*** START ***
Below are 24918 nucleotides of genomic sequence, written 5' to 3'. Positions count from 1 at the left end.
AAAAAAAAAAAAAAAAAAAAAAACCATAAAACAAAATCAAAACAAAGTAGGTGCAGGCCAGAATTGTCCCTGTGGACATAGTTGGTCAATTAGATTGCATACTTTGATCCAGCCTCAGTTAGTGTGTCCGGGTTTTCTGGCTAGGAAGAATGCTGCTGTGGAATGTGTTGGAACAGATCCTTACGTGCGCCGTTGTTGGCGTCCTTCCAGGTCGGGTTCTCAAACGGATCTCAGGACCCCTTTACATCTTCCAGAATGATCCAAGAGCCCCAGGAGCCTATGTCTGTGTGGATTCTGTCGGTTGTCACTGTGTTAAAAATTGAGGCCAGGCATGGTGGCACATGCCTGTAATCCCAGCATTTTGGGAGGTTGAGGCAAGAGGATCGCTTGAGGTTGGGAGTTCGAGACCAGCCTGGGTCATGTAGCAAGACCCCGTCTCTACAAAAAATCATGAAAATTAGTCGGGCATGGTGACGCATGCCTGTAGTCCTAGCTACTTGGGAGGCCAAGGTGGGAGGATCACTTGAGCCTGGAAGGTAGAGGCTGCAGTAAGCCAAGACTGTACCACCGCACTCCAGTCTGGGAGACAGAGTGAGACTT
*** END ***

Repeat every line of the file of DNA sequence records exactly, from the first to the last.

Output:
Below are 24918 nucleotides of genomic sequence, written 5' to 3'. Positions count from 1 at the left end.
AAAAAAAAAAAAAAAAAAAAAAACCATAAAACAAAATCAAAACAAAGTAGGTGCAGGCCAGAATTGTCCCTGTGGACATAGTTGGTCAATTAGATTGCATACTTTGATCCAGCCTCAGTTAGTGTGTCCGGGTTTTCTGGCTAGGAAGAATGCTGCTGTGGAATGTGTTGGAACAGATCCTTACGTGCGCCGTTGTTGGCGTCCTTCCAGGTCGGGTTCTCAAACGGATCTCAGGACCCCTTTACATCTTCCAGAATGATCCAAGAGCCCCAGGAGCCTATGTCTGTGTGGATTCTGTCGGTTGTCACTGTGTTAAAAATTGAGGCCAGGCATGGTGGCACATGCCTGTAATCCCAGCATTTTGGGAGGTTGAGGCAAGAGGATCGCTTGAGGTTGGGAGTTCGAGACCAGCCTGGGTCATGTAGCAAGACCCCGTCTCTACAAAAAATCATGAAAATTAGTCGGGCATGGTGACGCATGCCTGTAGTCCTAGCTACTTGGGAGGCCAAGGTGGGAGGATCACTTGAGCCTGGAAGGTAGAGGCTGCAGTAAGCCAAGACTGTACCACCGCACTCCAGTCTGGGAGACAGAGTGAGACTT